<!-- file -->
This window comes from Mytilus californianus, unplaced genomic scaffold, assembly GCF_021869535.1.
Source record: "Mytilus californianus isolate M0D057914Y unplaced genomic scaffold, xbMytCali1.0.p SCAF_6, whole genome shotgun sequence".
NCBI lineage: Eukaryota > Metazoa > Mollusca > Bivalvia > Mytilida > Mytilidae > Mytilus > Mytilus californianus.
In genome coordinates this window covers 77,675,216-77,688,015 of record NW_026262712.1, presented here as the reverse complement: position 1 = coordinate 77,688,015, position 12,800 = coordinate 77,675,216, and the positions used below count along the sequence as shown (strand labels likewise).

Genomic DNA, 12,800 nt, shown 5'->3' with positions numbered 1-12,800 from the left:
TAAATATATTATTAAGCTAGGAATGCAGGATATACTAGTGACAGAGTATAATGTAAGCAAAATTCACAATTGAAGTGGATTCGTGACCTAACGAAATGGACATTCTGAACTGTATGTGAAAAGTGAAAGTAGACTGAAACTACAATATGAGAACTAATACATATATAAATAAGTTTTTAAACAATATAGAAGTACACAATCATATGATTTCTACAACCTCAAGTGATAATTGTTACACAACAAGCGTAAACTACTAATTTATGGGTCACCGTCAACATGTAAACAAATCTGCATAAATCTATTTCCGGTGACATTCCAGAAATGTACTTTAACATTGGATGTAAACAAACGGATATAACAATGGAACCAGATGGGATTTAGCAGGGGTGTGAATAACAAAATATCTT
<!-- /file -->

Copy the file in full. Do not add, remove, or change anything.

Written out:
This window comes from Mytilus californianus, unplaced genomic scaffold, assembly GCF_021869535.1.
Source record: "Mytilus californianus isolate M0D057914Y unplaced genomic scaffold, xbMytCali1.0.p SCAF_6, whole genome shotgun sequence".
NCBI lineage: Eukaryota > Metazoa > Mollusca > Bivalvia > Mytilida > Mytilidae > Mytilus > Mytilus californianus.
In genome coordinates this window covers 77,675,216-77,688,015 of record NW_026262712.1, presented here as the reverse complement: position 1 = coordinate 77,688,015, position 12,800 = coordinate 77,675,216, and the positions used below count along the sequence as shown (strand labels likewise).

Genomic DNA, 12,800 nt, shown 5'->3' with positions numbered 1-12,800 from the left:
TAAATATATTATTAAGCTAGGAATGCAGGATATACTAGTGACAGAGTATAATGTAAGCAAAATTCACAATTGAAGTGGATTCGTGACCTAACGAAATGGACATTCTGAACTGTATGTGAAAAGTGAAAGTAGACTGAAACTACAATATGAGAACTAATACATATATAAATAAGTTTTTAAACAATATAGAAGTACACAATCATATGATTTCTACAACCTCAAGTGATAATTGTTACACAACAAGCGTAAACTACTAATTTATGGGTCACCGTCAACATGTAAACAAATCTGCATAAATCTATTTCCGGTGACATTCCAGAAATGTACTTTAACATTGGATGTAAACAAACGGATATAACAATGGAACCAGATGGGATTTAGCAGGGGTGTGAATAACAAAATATCTT